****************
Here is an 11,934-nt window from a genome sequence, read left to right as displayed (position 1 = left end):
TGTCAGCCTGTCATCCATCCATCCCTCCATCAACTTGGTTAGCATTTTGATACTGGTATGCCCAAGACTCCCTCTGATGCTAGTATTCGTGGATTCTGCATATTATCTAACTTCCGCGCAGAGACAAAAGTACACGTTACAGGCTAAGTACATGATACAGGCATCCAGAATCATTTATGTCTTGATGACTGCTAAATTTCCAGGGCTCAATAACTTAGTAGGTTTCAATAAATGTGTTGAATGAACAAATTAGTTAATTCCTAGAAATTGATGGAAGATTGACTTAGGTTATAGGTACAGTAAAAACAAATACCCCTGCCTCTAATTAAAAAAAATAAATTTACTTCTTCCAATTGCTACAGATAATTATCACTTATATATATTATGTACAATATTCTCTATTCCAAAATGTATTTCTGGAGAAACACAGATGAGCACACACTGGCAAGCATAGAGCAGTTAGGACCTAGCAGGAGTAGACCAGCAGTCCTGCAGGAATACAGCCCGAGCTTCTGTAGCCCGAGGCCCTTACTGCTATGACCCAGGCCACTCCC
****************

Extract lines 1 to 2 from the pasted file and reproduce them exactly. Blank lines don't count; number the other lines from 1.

Here is an 11,934-nt window from a genome sequence, read left to right as displayed (position 1 = left end):
TGTCAGCCTGTCATCCATCCATCCCTCCATCAACTTGGTTAGCATTTTGATACTGGTATGCCCAAGACTCCCTCTGATGCTAGTATTCGTGGATTCTGCATATTATCTAACTTCCGCGCAGAGACAAAAGTACACGTTACAGGCTAAGTACATGATACAGGCATCCAGAATCATTTATGTCTTGATGACTGCTAAATTTCCAGGGCTCAATAACTTAGTAGGTTTCAATAAATGTGTTGAATGAACAAATTAGTTAATTCCTAGAAATTGATGGAAGATTGACTTAGGTTATAGGTACAGTAAAAACAAATACCCCTGCCTCTAATTAAAAAAAATAAATTTACTTCTTCCAATTGCTACAGATAATTATCACTTATATATATTATGTACAATATTCTCTATTCCAAAATGTATTTCTGGAGAAACACAGATGAGCACACACTGGCAAGCATAGAGCAGTTAGGACCTAGCAGGAGTAGACCAGCAGTCCTGCAGGAATACAGCCCGAGCTTCTGTAGCCCGAGGCCCTTACTGCTATGACCCAGGCCACTCCC